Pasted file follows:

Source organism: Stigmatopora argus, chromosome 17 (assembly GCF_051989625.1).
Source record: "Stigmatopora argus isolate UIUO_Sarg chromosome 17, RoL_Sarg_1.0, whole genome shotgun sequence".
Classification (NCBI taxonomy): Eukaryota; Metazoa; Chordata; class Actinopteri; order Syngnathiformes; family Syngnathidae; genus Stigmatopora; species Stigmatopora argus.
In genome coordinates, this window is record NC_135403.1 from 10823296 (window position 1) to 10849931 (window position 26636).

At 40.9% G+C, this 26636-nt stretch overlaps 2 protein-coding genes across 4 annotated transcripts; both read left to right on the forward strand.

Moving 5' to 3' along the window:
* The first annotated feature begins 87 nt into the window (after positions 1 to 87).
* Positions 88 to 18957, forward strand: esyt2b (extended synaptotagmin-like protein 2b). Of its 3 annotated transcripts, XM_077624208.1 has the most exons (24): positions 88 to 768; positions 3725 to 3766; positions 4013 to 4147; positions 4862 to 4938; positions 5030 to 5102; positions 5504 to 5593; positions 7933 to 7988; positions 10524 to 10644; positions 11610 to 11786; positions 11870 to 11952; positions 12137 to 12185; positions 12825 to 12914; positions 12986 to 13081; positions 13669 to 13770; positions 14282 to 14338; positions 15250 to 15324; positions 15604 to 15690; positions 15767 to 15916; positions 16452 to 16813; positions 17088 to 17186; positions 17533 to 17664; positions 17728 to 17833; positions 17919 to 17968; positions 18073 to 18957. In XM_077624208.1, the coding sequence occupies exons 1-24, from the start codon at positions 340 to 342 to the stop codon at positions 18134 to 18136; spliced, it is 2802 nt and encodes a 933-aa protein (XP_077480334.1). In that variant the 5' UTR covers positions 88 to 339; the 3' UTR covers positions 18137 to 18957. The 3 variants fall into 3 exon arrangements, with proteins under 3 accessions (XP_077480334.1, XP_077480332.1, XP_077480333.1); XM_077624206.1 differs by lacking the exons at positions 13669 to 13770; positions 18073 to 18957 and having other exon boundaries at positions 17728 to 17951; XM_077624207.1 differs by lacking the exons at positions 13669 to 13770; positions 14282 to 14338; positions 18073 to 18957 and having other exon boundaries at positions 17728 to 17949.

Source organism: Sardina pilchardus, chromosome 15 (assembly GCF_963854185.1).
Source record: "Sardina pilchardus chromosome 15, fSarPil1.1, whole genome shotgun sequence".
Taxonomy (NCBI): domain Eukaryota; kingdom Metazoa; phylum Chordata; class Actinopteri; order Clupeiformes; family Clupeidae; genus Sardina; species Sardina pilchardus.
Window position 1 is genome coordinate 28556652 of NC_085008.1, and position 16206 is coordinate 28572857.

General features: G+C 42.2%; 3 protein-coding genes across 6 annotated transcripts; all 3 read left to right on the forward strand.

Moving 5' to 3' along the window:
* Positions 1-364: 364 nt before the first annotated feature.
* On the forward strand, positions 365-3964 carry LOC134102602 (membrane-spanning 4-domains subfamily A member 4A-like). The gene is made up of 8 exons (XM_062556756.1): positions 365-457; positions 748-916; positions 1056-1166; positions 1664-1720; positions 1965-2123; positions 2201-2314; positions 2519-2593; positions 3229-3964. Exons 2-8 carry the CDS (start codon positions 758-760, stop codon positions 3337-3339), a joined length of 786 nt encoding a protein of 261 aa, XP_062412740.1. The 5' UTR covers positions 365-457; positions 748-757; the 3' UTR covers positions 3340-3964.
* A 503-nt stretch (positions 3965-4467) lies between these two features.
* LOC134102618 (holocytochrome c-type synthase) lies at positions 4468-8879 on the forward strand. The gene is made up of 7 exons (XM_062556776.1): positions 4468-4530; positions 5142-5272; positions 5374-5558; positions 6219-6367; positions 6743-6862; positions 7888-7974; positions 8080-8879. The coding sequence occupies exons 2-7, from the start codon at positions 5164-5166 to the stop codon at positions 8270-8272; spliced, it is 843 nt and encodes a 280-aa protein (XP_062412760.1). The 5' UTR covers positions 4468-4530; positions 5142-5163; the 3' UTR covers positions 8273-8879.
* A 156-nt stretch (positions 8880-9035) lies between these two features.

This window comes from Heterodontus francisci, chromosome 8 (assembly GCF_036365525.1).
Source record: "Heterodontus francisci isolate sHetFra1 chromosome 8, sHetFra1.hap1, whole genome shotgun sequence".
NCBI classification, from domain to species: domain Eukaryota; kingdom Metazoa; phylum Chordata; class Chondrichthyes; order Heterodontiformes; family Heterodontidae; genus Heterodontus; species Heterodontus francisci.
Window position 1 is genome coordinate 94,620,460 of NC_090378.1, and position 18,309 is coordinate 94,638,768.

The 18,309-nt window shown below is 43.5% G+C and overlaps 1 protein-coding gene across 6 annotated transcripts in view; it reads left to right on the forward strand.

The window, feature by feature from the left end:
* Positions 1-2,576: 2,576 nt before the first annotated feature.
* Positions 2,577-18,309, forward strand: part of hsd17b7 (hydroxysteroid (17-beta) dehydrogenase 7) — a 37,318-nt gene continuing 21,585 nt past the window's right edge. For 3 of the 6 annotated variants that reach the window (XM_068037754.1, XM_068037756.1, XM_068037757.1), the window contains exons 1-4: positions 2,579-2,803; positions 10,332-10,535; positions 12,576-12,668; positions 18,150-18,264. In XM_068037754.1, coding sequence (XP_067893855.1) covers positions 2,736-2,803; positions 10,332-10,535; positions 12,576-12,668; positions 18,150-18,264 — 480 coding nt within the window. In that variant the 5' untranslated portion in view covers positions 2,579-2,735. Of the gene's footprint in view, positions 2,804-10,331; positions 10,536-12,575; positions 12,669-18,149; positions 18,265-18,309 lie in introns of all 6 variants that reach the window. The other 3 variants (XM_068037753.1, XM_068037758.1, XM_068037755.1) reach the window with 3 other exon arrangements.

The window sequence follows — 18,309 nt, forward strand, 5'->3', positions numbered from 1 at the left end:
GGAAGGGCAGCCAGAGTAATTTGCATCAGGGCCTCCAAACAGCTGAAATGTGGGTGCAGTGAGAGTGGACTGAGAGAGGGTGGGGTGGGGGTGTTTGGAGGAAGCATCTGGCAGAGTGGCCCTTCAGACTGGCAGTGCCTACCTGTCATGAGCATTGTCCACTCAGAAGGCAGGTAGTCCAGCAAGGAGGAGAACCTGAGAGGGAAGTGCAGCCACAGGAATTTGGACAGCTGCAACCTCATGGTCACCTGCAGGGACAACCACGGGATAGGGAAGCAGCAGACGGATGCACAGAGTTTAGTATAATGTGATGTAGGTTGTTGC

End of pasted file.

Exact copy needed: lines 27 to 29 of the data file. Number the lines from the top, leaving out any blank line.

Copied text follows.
* Positions 2,577-18,309, forward strand: part of hsd17b7 (hydroxysteroid (17-beta) dehydrogenase 7) — a 37,318-nt gene continuing 21,585 nt past the window's right edge. For 3 of the 6 annotated variants that reach the window (XM_068037754.1, XM_068037756.1, XM_068037757.1), the window contains exons 1-4: positions 2,579-2,803; positions 10,332-10,535; positions 12,576-12,668; positions 18,150-18,264. In XM_068037754.1, coding sequence (XP_067893855.1) covers positions 2,736-2,803; positions 10,332-10,535; positions 12,576-12,668; positions 18,150-18,264 — 480 coding nt within the window. In that variant the 5' untranslated portion in view covers positions 2,579-2,735. Of the gene's footprint in view, positions 2,804-10,331; positions 10,536-12,575; positions 12,669-18,149; positions 18,265-18,309 lie in introns of all 6 variants that reach the window. The other 3 variants (XM_068037753.1, XM_068037758.1, XM_068037755.1) reach the window with 3 other exon arrangements.

The window sequence follows — 18,309 nt, forward strand, 5'->3', positions numbered from 1 at the left end:
GGAAGGGCAGCCAGAGTAATTTGCATCAGGGCCTCCAAACAGCTGAAATGTGGGTGCAGTGAGAGTGGACTGAGAGAGGGTGGGGTGGGGGTGTTTGGAGGAAGCATCTGGCAGAGTGGCCCTTCAGACTGGCAGTGCCTACCTGTCATGAGCATTGTCCACTCAGAAGGCAGGTAGTCCAGCAAGGAGGAGAACCTGAGAGGGAAGTGCAGCCACAGGAATTTGGACAGCTGCAACCTCATGGTCACCTGCAGGGACAACCACGGGATAGGGAAGCAGCAGACGGATGCACAGAGTTTAGTATAATGTGATGTAGGTTGTTGC